The focus rectangle says, “I’m not orange. I’m just drawn that way.”

Raymond Chen

A customer saw that the Draw­Focus­Rect function was drawing an orange focus rectangle when applied to highlighted text. Whose bright idea was it for the focus rectangle to be orange?

The focus rectangle says, “I’m not orange. I’m just drawn that way.”

The focus rectangle is drawn by performing an XOR operation with a checkerboard brush. The idea behind using an XOR brush was that you could erase the focus rectangle by drawing it again. And the checkerboard brush means that both horizontal and vertical lines are dotted, and the corners match.

Rewind back to 1983. Most computer screens were monochrome. Bitmaps were one bit per pixel. And screens were 96 DPI.

In this world, XOR is a perfectly reasonable thing to do, since it looks good against both white¹ and black backgrounds.

A simple pattern of alternating white and black pixels gets you the dotted-line effect.

Of course, weird things happened if the focus rectangle was drawn against a non-solid background, but given the limitations of the hardware, you didn’t really have too much choice.

Fast-forward to the days of high-density 32-bit-per-pixel displays. That simple algorithm doesn’t produce results that are quite so pretty any more. For one thing, a single pixel dotted line is barely visible on high-density displays. And for another thing, XOR’ing colored pixels can produce strange effects.

In our case, what happened is that we took the blue color #0078D7 and flipped all the bits, producing #FF8728, which is bright orange.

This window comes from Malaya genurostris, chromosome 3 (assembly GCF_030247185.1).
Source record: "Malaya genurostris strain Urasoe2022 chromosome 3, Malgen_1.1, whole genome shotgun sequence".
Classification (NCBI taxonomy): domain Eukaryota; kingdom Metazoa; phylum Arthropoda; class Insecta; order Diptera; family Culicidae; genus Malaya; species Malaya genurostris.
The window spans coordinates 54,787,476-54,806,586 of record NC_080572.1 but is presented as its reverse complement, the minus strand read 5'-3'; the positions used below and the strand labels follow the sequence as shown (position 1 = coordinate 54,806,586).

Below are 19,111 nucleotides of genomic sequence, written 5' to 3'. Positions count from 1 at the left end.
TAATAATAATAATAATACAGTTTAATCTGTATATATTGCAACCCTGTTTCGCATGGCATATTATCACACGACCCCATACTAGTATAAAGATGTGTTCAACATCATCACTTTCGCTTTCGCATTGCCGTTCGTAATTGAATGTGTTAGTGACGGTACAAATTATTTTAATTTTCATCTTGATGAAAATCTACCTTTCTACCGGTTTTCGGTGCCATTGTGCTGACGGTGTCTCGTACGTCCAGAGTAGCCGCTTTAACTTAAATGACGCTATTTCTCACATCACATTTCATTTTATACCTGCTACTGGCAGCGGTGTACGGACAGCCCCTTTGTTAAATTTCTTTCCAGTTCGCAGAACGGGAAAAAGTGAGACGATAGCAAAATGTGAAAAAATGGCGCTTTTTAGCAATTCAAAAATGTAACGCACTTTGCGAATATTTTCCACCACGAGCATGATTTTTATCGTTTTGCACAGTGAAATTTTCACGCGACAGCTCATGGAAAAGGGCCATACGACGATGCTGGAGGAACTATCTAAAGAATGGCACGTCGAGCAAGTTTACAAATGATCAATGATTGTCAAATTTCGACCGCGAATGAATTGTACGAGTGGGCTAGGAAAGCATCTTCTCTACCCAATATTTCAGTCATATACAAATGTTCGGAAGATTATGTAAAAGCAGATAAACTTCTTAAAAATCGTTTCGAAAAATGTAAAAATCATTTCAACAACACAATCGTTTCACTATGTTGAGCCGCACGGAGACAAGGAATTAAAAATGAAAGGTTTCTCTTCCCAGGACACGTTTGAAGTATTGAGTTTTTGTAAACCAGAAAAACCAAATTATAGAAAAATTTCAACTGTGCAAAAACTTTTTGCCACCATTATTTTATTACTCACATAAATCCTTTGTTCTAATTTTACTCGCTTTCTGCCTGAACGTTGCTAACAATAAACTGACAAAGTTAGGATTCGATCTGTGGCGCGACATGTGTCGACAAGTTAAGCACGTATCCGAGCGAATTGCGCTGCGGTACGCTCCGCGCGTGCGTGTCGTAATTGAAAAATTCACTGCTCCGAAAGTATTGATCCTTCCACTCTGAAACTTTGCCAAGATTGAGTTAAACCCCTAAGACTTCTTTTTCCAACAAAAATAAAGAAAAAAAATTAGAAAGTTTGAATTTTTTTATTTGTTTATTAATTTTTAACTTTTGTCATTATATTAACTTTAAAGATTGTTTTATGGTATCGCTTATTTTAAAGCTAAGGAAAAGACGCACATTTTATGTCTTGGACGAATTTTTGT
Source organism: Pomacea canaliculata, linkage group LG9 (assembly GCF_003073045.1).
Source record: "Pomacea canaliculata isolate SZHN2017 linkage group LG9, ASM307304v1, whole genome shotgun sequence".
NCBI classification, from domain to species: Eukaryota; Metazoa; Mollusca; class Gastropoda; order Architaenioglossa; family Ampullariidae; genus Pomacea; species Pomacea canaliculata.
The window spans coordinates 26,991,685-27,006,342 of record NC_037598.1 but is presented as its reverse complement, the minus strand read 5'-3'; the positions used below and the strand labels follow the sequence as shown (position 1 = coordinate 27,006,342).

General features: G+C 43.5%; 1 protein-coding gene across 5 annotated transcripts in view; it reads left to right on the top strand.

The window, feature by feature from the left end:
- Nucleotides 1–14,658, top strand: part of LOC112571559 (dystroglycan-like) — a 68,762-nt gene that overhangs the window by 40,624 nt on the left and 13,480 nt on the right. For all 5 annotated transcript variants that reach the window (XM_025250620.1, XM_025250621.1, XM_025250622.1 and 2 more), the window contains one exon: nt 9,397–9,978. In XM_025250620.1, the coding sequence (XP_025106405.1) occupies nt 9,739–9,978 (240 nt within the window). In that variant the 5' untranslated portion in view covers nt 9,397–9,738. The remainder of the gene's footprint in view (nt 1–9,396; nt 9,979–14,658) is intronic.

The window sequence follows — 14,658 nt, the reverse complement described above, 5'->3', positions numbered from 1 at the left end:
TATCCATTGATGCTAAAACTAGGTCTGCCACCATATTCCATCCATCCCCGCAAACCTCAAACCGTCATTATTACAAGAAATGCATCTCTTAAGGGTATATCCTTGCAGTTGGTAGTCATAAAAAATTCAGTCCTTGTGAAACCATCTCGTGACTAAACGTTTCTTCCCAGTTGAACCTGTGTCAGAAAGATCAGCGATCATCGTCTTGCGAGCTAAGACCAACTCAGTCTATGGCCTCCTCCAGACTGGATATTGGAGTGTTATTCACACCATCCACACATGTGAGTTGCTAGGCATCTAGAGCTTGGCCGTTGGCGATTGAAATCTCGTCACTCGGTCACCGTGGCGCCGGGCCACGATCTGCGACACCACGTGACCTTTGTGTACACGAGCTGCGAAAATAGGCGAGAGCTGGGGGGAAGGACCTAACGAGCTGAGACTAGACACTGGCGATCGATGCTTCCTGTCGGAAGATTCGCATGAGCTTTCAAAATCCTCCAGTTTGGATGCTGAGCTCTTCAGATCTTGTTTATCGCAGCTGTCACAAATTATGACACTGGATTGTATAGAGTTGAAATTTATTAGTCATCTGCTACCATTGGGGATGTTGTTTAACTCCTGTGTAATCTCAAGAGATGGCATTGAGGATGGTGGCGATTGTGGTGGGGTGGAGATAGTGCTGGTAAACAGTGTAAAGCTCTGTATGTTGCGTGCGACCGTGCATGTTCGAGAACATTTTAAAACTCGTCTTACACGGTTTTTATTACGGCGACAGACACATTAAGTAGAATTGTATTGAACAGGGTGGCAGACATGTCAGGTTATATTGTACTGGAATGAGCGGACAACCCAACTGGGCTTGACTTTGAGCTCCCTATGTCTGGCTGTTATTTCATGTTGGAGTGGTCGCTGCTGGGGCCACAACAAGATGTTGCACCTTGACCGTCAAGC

That’s where the orange comes from. The focus rectangle doesn’t draw orange. It just flips the pixels that are already there, and blue flips to orange.

The Draw­Focus­Rect function can’t do anything about the XOR brush, because that would break compatibility with code that used a second Draw­Focus­Rect to erase the focus rectangle. But at least it can do a little bit to help with the dotted rectangle: The thickness of the dotted rectangle is controlled by an accessibility setting. In Control Panel, under Ease of Access, Make the computer easier to see, you can check “Make the focus rectangle thicker”, which makes the focus rectangle two pixels thick instead of just being a dotted line.

Programs which draw their own focus indicators can match the accessibility setting by using the SPI_GET­FOCUS­BORDER­WIDTH and SPI_GET­FOCUS­BORDER­HEIGHT system metrics.

Bonus chatter: The blinking line that indicates where typing will be inserted is called the caret, and it too is drawn by XOR. This works fine when the caret is against a white or black background, but again, if it’s against a colored background, things can get a little weird.

¹ Or, more likely, P1 phosphor green and black, or P3 phosphor amber and black.